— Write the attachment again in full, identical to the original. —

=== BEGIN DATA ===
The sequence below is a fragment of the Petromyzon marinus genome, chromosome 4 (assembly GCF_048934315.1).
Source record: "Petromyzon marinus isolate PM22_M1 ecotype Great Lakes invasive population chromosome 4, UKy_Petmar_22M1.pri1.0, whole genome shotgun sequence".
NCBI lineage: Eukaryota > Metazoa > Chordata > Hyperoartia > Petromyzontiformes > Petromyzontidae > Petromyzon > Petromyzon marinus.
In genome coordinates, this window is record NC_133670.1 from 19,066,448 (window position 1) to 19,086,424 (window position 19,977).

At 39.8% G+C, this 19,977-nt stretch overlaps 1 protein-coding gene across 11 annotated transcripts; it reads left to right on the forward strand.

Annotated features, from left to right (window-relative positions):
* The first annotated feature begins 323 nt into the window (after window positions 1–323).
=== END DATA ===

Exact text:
The sequence below is a fragment of the Petromyzon marinus genome, chromosome 4 (assembly GCF_048934315.1).
Source record: "Petromyzon marinus isolate PM22_M1 ecotype Great Lakes invasive population chromosome 4, UKy_Petmar_22M1.pri1.0, whole genome shotgun sequence".
NCBI lineage: Eukaryota > Metazoa > Chordata > Hyperoartia > Petromyzontiformes > Petromyzontidae > Petromyzon > Petromyzon marinus.
In genome coordinates, this window is record NC_133670.1 from 19,066,448 (window position 1) to 19,086,424 (window position 19,977).

At 39.8% G+C, this 19,977-nt stretch overlaps 1 protein-coding gene across 11 annotated transcripts; it reads left to right on the forward strand.

Annotated features, from left to right (window-relative positions):
* The first annotated feature begins 323 nt into the window (after window positions 1–323).